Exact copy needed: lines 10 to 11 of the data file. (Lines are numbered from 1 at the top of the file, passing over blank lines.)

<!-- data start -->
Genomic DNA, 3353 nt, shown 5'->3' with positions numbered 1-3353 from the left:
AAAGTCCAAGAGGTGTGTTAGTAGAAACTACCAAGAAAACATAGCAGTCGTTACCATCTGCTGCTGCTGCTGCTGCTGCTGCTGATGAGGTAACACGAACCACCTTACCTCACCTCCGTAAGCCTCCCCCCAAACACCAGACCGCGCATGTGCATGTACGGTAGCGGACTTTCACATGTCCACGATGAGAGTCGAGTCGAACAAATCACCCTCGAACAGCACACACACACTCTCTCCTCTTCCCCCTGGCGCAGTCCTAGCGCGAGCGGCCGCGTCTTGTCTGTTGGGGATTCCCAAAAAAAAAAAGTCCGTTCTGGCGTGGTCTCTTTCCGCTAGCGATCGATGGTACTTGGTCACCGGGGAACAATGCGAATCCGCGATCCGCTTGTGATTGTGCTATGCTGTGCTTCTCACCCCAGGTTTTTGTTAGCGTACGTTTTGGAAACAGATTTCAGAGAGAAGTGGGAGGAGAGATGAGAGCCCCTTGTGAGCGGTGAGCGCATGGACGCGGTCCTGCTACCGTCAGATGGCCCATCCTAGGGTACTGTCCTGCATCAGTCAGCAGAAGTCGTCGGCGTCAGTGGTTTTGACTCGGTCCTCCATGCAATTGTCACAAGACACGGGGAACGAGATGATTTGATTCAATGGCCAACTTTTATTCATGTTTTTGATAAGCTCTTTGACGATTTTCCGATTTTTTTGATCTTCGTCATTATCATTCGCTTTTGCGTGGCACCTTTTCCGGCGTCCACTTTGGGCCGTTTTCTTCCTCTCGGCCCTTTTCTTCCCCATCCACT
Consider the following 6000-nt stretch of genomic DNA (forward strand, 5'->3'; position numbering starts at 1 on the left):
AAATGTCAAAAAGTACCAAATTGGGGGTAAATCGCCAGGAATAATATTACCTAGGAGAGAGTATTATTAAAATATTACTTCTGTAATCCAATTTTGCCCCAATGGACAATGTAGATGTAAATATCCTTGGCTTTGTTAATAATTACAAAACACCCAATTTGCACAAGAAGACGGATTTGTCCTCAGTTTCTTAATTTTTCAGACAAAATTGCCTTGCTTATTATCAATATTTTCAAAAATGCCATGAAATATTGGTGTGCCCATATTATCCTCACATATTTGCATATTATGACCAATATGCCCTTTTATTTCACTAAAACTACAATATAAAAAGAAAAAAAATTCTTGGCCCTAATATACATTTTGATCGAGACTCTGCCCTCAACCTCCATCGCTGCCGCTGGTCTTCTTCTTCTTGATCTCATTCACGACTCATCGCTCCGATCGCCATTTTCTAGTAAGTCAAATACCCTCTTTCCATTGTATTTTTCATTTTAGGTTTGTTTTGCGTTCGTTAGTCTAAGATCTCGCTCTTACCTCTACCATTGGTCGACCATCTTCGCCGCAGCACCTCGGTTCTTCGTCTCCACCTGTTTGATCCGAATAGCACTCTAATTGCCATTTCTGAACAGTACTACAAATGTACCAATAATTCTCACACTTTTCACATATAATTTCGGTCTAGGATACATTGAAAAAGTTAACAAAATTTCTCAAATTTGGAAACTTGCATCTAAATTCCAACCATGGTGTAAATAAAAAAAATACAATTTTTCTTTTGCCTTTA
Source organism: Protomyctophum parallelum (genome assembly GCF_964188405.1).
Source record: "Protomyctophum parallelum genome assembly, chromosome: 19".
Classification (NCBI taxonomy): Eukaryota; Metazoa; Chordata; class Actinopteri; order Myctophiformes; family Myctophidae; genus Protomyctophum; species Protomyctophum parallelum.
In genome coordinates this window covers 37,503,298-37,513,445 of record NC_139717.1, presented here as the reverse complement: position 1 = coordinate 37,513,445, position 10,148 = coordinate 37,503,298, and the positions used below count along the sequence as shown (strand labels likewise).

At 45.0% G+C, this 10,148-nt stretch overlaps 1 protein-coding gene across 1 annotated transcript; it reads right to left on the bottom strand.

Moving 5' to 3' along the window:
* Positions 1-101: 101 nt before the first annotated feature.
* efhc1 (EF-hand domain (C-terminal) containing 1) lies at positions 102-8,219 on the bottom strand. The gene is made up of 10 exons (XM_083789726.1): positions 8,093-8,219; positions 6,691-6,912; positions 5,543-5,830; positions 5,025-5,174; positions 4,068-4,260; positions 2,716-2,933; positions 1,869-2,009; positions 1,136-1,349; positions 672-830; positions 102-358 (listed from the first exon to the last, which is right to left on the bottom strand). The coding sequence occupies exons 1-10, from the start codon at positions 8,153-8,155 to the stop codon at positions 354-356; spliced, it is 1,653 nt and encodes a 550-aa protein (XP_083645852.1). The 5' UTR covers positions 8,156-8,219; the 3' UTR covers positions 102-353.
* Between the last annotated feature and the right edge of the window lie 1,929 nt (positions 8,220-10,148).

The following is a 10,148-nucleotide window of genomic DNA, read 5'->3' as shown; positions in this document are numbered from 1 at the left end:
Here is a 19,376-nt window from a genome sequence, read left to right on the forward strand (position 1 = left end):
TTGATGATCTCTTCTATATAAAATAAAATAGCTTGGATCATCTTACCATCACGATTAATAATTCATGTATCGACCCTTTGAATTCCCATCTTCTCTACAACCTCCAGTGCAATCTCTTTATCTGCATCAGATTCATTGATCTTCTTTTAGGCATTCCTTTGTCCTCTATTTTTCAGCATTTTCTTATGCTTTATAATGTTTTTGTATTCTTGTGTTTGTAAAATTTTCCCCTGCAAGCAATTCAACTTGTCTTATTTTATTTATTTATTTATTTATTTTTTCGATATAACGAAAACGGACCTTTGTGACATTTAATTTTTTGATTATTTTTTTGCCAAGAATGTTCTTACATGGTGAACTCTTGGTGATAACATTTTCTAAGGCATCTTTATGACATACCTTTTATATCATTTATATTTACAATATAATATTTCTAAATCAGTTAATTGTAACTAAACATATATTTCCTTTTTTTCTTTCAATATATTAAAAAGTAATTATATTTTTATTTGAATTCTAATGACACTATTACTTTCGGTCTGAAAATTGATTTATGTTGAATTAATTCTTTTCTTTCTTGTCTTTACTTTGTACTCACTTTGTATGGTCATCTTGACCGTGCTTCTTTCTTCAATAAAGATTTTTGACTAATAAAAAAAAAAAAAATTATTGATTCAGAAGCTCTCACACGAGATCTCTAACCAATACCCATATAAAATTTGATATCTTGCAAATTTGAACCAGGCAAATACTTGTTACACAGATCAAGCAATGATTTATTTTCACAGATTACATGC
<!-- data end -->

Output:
Moving 5' to 3' along the window:
* Positions 1-101: 101 nt before the first annotated feature.